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Caroline Burton and Brenda Olivar submitted claims for long-term disability benefits to insurance companies under employee-benefits plans set up by their employers (“the Plans”). The insurance companies denied Burton’s and Olivar’s claims. Burton and Olivar sued the Plans under the Employee Retirement Income Security Act (“ERISA”) for benefits due to them under the insurance policies. But neither served the Plans. Rather, they each served complaints on the United States Department of Labor Secretary, relying on an ERISA provision allowing such service when a plan hasn’t designated “an individual” as an agent for service of process. In both cases, the Labor Secretary never forwarded the complaint to the Plans’ designated agents for service of process, the Plans failed to answer, and Burton and Olivar obtained default judgments in their favor. Eventually, the Plans moved to set aside the default judgments for improper service, which the trial courts granted in both cases. Later, the Plans moved for summary judgment, arguing the insurers, which were obligated to make all eligibility determinations and payments under the Plans’ terms, were the only proper party defendants. The trial courts agreed, granting the Plans summary judgment. A division of the court of appeals affirmed. The issue presented to the Colorado Supreme Court for resolution centered on whether ERISA’s use of the term “individual” provided that service on the Labor Secretary was sufficient when a plan designates a corporation (instead of a natural person) as its administrator and agent for service of process. Finding no reversible error in the district court’s judgment, the Supreme Court affirmed. View "Burton v. Colorado Access & No." on Justia Law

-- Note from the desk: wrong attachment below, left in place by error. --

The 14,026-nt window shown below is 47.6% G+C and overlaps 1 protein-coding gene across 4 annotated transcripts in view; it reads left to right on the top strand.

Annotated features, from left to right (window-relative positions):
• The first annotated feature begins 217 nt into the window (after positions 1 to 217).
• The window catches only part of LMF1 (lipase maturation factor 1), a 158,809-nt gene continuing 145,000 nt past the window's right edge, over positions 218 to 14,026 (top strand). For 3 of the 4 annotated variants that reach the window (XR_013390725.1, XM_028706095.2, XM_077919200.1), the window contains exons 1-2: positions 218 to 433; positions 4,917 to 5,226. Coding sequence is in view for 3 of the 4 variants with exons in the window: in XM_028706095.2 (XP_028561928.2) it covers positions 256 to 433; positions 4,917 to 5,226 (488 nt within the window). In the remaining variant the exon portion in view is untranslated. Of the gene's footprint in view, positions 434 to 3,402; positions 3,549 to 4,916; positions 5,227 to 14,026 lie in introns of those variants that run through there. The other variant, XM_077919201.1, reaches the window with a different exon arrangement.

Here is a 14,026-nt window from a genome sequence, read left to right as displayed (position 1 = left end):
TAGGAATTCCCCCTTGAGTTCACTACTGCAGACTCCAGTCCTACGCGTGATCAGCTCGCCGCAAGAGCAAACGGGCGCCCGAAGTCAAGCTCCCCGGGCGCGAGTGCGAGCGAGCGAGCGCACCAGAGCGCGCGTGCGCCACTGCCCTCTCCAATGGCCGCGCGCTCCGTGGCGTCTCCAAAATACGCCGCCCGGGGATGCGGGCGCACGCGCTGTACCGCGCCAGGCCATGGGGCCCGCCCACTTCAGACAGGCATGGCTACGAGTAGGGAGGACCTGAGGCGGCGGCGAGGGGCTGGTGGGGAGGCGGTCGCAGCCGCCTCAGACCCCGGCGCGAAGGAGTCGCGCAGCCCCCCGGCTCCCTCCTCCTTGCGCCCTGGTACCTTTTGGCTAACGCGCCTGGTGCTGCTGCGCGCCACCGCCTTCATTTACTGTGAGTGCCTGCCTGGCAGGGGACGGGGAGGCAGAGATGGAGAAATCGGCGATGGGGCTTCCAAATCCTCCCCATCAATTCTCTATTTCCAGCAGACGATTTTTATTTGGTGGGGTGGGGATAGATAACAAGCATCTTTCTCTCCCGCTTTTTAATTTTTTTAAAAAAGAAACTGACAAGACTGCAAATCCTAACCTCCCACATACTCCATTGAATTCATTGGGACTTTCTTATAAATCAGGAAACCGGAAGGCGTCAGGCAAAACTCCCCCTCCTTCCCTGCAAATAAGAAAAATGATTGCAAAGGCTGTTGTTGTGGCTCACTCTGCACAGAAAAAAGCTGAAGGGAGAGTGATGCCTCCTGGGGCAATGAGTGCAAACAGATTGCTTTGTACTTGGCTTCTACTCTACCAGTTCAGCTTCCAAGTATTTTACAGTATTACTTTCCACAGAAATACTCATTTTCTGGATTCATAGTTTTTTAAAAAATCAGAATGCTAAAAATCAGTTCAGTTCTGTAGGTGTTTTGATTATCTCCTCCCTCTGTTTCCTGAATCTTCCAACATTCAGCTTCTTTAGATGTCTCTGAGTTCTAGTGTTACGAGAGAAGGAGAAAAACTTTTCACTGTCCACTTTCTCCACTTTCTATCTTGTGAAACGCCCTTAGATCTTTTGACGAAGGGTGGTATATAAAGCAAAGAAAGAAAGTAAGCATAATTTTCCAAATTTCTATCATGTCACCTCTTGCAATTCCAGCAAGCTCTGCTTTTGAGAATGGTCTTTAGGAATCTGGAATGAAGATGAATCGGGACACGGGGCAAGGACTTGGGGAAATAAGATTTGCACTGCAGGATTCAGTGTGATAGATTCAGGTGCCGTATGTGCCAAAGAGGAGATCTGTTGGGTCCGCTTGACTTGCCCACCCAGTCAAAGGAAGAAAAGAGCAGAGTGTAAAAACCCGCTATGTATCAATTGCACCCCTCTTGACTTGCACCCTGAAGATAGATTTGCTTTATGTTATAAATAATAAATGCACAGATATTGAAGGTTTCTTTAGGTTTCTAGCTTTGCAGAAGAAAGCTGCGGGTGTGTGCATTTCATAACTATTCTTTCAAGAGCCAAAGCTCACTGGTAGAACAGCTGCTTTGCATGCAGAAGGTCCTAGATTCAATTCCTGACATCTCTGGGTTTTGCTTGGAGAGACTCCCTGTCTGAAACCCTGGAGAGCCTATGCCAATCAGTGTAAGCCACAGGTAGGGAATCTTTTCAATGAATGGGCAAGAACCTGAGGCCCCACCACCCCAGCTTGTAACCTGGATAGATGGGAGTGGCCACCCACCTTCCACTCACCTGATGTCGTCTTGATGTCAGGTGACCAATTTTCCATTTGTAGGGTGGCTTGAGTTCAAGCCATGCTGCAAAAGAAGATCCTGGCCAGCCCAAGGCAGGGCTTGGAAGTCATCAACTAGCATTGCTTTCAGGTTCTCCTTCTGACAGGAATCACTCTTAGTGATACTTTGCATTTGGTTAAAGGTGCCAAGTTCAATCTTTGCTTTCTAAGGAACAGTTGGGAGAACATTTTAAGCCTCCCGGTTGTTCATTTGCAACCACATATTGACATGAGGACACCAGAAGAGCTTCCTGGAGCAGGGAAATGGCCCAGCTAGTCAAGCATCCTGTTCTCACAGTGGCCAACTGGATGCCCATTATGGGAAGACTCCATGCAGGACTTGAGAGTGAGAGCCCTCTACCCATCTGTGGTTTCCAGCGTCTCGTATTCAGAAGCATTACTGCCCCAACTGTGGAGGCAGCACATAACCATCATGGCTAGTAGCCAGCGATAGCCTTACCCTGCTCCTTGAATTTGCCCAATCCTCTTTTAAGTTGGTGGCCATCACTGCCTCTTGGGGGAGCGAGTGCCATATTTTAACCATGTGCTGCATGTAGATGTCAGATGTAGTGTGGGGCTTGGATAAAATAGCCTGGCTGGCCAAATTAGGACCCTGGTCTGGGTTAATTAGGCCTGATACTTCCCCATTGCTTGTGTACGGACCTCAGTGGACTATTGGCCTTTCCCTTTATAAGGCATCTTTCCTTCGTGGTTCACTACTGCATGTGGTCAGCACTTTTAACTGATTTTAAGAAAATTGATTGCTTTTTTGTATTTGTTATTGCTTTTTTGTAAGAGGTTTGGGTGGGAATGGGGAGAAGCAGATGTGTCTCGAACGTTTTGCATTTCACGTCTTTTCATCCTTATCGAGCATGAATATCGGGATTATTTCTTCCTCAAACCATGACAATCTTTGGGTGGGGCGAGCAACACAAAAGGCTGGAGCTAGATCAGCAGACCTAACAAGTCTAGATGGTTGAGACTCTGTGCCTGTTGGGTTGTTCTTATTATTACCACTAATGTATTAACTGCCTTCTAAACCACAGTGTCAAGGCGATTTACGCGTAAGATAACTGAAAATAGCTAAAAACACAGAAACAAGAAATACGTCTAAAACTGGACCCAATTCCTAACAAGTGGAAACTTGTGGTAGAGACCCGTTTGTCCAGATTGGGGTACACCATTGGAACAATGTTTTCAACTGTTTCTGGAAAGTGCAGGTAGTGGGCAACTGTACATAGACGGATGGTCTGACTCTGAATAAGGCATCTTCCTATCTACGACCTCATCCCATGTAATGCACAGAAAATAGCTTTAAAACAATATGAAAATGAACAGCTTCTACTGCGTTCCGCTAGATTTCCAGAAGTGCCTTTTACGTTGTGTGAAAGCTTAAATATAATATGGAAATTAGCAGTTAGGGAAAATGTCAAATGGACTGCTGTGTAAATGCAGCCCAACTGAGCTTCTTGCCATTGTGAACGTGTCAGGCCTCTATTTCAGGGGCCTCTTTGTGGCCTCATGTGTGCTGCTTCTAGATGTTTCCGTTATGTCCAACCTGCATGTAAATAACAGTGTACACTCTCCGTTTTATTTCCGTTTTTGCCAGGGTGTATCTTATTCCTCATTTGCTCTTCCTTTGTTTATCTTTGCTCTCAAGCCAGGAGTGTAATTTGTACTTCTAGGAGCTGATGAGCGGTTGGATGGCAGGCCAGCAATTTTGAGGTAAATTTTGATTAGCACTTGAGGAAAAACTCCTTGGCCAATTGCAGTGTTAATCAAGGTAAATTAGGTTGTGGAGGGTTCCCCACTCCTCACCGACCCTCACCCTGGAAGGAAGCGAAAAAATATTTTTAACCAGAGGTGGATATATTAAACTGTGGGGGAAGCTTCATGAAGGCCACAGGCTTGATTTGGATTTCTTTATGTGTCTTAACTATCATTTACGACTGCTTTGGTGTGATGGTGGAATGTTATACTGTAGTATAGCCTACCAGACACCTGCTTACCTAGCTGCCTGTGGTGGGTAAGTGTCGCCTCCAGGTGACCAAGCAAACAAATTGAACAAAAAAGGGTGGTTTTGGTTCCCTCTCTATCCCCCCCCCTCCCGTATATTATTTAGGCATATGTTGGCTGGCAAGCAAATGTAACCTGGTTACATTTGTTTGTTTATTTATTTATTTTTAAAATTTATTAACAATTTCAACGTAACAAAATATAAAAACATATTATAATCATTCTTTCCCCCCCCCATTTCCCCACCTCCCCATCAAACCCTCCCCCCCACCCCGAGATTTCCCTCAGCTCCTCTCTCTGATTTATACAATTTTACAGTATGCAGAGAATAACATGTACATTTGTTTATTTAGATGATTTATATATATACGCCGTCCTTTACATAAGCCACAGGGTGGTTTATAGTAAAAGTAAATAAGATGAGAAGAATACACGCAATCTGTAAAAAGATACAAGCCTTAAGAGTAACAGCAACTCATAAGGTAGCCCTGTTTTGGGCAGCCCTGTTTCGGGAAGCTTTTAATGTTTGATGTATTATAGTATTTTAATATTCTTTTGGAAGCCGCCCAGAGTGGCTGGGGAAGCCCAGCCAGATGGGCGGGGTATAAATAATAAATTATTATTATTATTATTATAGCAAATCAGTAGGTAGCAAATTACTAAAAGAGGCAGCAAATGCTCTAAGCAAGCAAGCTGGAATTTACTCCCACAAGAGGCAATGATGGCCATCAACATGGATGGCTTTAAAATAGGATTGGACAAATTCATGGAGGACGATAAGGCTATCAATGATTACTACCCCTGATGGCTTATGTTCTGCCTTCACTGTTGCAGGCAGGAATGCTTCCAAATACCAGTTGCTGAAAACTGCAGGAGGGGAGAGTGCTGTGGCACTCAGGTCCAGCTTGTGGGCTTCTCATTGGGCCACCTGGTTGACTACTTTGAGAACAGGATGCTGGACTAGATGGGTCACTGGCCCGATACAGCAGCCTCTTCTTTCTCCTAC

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Caroline Burton and Brenda Olivar submitted claims for long-term disability benefits to insurance companies under employee-benefits plans set up by their employers (“the Plans”). The insurance companies denied Burton’s and Olivar’s claims. Burton and Olivar sued the Plans under the Employee Retirement Income Security Act (“ERISA”) for benefits due to them under the insurance policies. But neither served the Plans. Rather, they each served complaints on the United States Department of Labor Secretary, relying on an ERISA provision allowing such service when a plan hasn’t designated “an individual” as an agent for service of process. In both cases, the Labor Secretary never forwarded the complaint to the Plans’ designated agents for service of process, the Plans failed to answer, and Burton and Olivar obtained default judgments in their favor. Eventually, the Plans moved to set aside the default judgments for improper service, which the trial courts granted in both cases. Later, the Plans moved for summary judgment, arguing the insurers, which were obligated to make all eligibility determinations and payments under the Plans’ terms, were the only proper party defendants. The trial courts agreed, granting the Plans summary judgment. A division of the court of appeals affirmed. The issue presented to the Colorado Supreme Court for resolution centered on whether ERISA’s use of the term “individual” provided that service on the Labor Secretary was sufficient when a plan designates a corporation (instead of a natural person) as its administrator and agent for service of process. Finding no reversible error in the district court’s judgment, the Supreme Court affirmed. View "Burton v. Colorado Access & No." on Justia Law